How did you find blast and/or flash with your 4" barrel revolver? I think 2400 is relatively slow-burning, thus does best in longer barrels--it might look like a flamethrower from my snubbies!

    I'll load up some Win231 tomorrow, probably in the 750ish range from my 4" guns. For SD, I've like 800ish, but want to work in all my revolvers, to include a couple of D-frames--much weaker than the Rugers, of course.

  14. #14
    Senior Member Array Landric's Avatar
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    I'd very much like to play around with a 200 grain lead bullet in .38 Special. However, I think I'd rather have a SWC profile. If I ever run across any bullets (not, as of yet at least, being a caster), I'd grab them and work up some loads.
    -Landric

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  15. #15
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    Hi LouisianaMan;

    Yes, my data came from the Lyman 46th manual. I pulled it down just now to find that the test revolver that Lyman used was a Smith & Wesson Model 14 with a 6-inch barrel. My Model 14 has a longer barrel and the relatively slow burning 2400 yielded a dab more velocity.

    From the 4-inch barrel I recall that the load made a brief yellow flash that wasn't as disturbing as is Blue Dot or Unique when fired in near maximum charges in the .357 Magnum or .44 Magnum with short barrels. I also found signs of powder residue that indicated inefficient burning in the .38 Special, likely due to the lower pressures required for the cartridge. In a Magnum revolver cartridge the 2400 burns fairly clean with full charges.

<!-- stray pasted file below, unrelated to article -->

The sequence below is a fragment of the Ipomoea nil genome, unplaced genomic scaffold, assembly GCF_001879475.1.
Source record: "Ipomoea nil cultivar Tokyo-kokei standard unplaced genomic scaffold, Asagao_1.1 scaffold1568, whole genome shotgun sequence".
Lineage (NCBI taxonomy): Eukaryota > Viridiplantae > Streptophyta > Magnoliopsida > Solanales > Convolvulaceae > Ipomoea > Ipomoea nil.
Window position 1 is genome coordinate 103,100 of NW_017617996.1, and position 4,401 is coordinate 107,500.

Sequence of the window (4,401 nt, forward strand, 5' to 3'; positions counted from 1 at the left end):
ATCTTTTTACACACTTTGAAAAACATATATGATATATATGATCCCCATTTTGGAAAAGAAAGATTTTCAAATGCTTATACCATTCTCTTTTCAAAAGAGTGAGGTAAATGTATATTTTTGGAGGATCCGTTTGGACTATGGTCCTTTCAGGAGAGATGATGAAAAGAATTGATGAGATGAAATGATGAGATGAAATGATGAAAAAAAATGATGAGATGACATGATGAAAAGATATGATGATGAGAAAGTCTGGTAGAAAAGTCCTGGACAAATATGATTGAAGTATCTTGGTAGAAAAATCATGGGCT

Still, the 2400 beat out Unique and IMR 4227 for gaining the most velocity from the unusually heavy bullet in the .38 Special. I tried all three powders and settled on 2400 as the most potent choice.

    2400 also will kick out the 158 grain lead SWC at well over 1000 fps in a .38 Special with a 4-inch barrel but these days the .38 Special is watered down and some consider the loads in the old publications to be a bit stiff.

    Hey Landric;

    I agree with you that the heavy weight bullet in the .38 Special if configured as a semi-wadcutter and cast as soft lead would be an interesting and viable choice for self defense in the .38 Special, especially from a snub revolver.